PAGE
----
At one stage recently, one of the two temporary plastic sheets fell out of the window and made everyone very cold for one weekend. To fix this, I hired a 7.2 metre double width scaffold tower which was erected and dismantled by me and two men of similar age. To my surprise, I found that the double width tower was no more difficult to erect
and, in fact, the platforms were easier to manage, so I will use one of these in future. The window job itself took only 25 minutes and our end result is much more secure than that of the professionals who fitted the stuff.

This year we have had a cruise from Jordan to Malaga through the Suez Canal, seeing Petra in Jordan and calling at Crete, Malta, Palma and Gibraltar; we also spent a week in Sicily in September, so we have done OK for holidays. (NB From our cruise we flew back from Malaga and had the most dreadful airport experience of our lives - don't go there! If it's a bad as that on a Sunday in early April, what was it like in August?)

We have become used to being in each other's company for most of the day, almost every day, now that we are both properly retired, and I expect to end my six years as Churchwarden in May 2018, so I will then have even more time on my hands.

Tuesday, 8 August 2017

Sash Window Surprise and Mystery

Yesterday I started to tackle the complete renovation of the last large 2 over 2 sash window
in the house - this one is in the hall (photo right), and there are still two small sashes in the bathroom to be done but they are one over one, so they hardly count. (NB The front door is at right angles to the window, behind the wall to the right.)

Now, the weather this August has not been too good, and this week is no exception. Having identified this as the last two week period this year when the job could be done, I started yesterday but didn't get very far in that weather. In fact it was pretty depressing as, having been pretty successful in removing the old glass on the four similar windows which I have renovated in the last two years, yesterday I broke three panes on only the one sash. Now, since the window is 2 over 2, by definition one sash has only two panes - I broke both those and, in seeing if a spare piece of glass from a previous window would fit, I broke that too! However, today was better. I got both wavy panes out of the top sash unbroken, and also stripped both sashes to bare wood, including getting all the putty out.

The surprise was the discovery that the top sash has never been a moving window. It has no pulleys and weights, nor even an attachment point for any cords.

The mystery is that although it was quite difficult to get the top sash out, this was entirely
due to the fact that it had been generously painted in on several occasions - there was no other visible attachment holding it in place. No screws, no nails, no wedge, nothing. How did they do that?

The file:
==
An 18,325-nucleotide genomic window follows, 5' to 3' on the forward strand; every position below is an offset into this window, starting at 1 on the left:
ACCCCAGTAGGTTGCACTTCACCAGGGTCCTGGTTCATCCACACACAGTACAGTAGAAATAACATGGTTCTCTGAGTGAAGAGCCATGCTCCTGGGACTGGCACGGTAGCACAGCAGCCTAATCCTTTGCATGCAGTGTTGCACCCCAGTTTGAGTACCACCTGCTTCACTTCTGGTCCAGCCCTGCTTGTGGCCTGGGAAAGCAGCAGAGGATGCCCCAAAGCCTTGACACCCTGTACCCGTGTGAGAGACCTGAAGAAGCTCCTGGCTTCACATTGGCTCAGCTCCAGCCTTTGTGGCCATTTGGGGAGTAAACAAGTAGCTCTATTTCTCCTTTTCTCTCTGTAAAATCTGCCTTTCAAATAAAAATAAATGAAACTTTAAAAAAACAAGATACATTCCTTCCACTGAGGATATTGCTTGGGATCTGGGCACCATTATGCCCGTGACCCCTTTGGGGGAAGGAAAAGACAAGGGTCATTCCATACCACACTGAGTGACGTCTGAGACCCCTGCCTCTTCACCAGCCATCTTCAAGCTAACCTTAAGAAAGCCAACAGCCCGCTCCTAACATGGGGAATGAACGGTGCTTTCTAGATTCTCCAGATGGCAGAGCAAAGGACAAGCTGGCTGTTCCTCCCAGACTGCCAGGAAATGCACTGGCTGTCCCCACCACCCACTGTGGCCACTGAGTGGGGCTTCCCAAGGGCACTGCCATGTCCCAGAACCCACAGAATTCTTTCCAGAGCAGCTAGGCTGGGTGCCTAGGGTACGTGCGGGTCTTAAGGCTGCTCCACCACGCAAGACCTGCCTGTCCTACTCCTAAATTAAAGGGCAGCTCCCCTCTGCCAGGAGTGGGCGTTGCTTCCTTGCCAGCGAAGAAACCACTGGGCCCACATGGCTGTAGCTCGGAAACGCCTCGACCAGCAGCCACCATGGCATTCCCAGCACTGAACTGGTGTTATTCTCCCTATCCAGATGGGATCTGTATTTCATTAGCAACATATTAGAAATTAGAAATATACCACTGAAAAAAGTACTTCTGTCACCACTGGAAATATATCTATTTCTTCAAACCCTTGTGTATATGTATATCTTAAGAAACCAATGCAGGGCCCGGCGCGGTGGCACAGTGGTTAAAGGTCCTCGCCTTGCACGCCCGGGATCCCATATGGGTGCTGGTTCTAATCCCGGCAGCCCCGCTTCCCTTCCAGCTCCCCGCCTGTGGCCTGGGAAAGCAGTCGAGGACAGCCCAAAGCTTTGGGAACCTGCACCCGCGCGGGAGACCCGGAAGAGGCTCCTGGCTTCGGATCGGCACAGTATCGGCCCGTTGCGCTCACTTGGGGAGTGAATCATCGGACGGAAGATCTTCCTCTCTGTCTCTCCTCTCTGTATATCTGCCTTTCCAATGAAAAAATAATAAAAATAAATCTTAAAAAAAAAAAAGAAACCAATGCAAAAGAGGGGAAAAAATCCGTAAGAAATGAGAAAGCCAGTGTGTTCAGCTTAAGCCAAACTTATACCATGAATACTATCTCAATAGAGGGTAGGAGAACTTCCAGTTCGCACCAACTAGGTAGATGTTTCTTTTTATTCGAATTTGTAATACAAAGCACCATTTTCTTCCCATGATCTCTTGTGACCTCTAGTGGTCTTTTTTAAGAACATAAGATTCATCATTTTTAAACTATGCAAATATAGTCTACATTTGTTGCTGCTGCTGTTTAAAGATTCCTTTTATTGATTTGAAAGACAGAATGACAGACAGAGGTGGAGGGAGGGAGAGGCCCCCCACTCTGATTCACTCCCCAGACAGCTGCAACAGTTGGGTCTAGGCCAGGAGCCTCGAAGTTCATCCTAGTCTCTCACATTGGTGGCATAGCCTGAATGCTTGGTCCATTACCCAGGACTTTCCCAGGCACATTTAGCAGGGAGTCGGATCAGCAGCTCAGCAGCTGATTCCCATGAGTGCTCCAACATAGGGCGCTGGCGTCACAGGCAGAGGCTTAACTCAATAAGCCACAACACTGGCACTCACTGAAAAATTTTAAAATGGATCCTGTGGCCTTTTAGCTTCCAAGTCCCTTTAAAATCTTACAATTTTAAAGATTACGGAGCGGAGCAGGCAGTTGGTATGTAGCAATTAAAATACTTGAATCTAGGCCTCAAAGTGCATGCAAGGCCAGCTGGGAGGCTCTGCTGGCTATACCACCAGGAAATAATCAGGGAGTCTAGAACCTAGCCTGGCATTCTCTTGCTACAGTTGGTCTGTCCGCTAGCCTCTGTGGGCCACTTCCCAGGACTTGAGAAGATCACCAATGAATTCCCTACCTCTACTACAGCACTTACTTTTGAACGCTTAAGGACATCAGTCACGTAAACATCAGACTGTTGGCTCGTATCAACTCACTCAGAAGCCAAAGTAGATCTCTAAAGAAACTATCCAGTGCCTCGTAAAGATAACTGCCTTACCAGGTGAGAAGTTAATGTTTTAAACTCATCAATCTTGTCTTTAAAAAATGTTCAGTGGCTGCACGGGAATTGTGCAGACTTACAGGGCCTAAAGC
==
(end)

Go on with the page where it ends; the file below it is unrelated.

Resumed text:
Left is a picture showing the pulley for the lower sash and an unpainted piece of wood with no hole where it should be for the pulley for the upper sash!

Fortunately, when trying to free the upper sash with a Stanley knife, I was well aware that there might be no cords holding it, so I did the job very carefully. I was most relieved when I had it in my hands complete and undamaged, and even more pleased when I had both panes out safely an hour later.

Edit following completion of the task: Mystery solved! The top sash was originally held up by a pair of very fine nails - basically long panel pins - which were nailed upwards at an angle of 45 degrees at the bottom of each vertical part of the sash frame. These of course were ferrous and so had rusted away a long time ago; it took me a long while before I found the traces of the tiny rusty holes as I knew they had to be there somewhere!

I am very pleased to have had the whole window repainted, reassembled and working on the eighth day of this project; it took about 30 manhours and looks pretty good. I didn't bother to even take any photos of the stages as it was just the same as the earlier ones, apart from the fixed window. Now all I have left are two small one over one sashes which form the bathroom window - that's a project for next year.

Friday, 19 May 2017

Plan for the Year

It might seem a bit late to be making a plan for the year in mid-May, but nearly everything I need to do is either outside or requires me to make frequent trips outside, and so the weather has been beating me. Right now I am feeling defeated as the forecast was for some cloud, clearing to the east, followed by scattered cloud with possibility of rain; we have actually had overcast cloud with drizzle for the entire day, punctuated by two half hour fool's breaks (you know, when you think you can do something and start, only for the rain to start again).

Anyway, there are jobs to be done and the first is to make a list:

a. Sash windows - two large ones are left to be refurbished, and there is a smaller pair in the bathroom. Hopefully I will get at least the two large ones done this year - one is in the kitchen and the other is in the hall (but there is also some remedial work to do on one of last year's where some putty has slipped).